Fleas Order Siphonaptera

Identification: Small wingless insects, generally less than 5 mm. and usually living as ectoparasites on birds or mammals. Body laterally flattened, rather bristly, and heavily sclerotized. Antennae short, 3-segmented, usually fitting into grooves on head. Ocelli lacking. Compound eyes present or absent. Legs relatively long, coxae large, tarsi 5-segmented. Mouth parts sucking, the palps well developed. Metamorphosis complete. Usually jumping insects.

Similar orders: (1, 2) Mallophaga and Anoplura (pp. 106, 108): dorsoventrally flattened; legs short, tarsi 1- or 2-segmented; not jumping insects.

Immature stages: Larvae are slender, whitish, and legless, with a well-developed head and 2 small hooks on posterior end of body; they are usually found in dirt or debris, often in nest of the host. Larvae feed on various organic materials and pupate in silken cocoons.

Habits: Fleas are active insects that generally move freely over body of the host and from one host to another; some may spend considerable time off the host. Eggs are laid on the host or in dirt of the host nest; if laid on the host they eventually fall off, and larvae develop off the host. Adults feed on blood of the host. Many species (including those attacking man) are not very specific in their choice of a host and may feed on various animals. Importance: Many fleas are annoying pests because of their bloodsucking habits. A few act as vectors of disease (bubonic plague and endemic typhus) and a few burrow into the skin of man or animals.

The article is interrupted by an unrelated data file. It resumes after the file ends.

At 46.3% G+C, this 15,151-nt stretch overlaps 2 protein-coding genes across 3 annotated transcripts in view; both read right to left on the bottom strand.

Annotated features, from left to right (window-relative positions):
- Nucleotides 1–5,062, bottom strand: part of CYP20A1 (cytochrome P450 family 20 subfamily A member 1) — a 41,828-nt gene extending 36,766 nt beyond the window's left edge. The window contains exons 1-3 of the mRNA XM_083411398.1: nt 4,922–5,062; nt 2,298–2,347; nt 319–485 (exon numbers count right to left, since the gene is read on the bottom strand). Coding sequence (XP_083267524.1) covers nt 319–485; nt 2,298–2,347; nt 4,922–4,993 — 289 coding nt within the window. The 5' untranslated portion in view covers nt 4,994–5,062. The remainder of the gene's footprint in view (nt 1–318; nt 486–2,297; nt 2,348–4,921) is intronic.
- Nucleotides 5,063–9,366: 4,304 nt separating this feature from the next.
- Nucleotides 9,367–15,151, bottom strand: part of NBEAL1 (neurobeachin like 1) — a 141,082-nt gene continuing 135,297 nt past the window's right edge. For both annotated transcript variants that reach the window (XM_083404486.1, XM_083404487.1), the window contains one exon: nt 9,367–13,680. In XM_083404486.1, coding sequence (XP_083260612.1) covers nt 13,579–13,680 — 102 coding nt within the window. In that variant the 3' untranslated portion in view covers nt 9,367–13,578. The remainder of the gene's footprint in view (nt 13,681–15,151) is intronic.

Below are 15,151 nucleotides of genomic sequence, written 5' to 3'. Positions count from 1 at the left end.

Classification: There are differences of opinion regarding the number and arrangement of the families of fleas; we follow an arrangement in which the fleas are grouped in 7 families. Families are separated principally by head and abdominal characters and on the character of various bristles. Some of these characters are difficult to see unless the specimen is mounted on a microscope slide.

COMMON FLEAS Family Pulicidae Identification: Abdominal terga 2-6 with a single row of bristles. Compound eyes well developed. Genal comb (row of strong bristles on lower front border of head) present or absent.

This is a large group, and many of its members are fairly common; the fleas most often attacking man and domestic animals, and those most important as disease vectors, belong to this family. Many are not very specific in their selection of a host,

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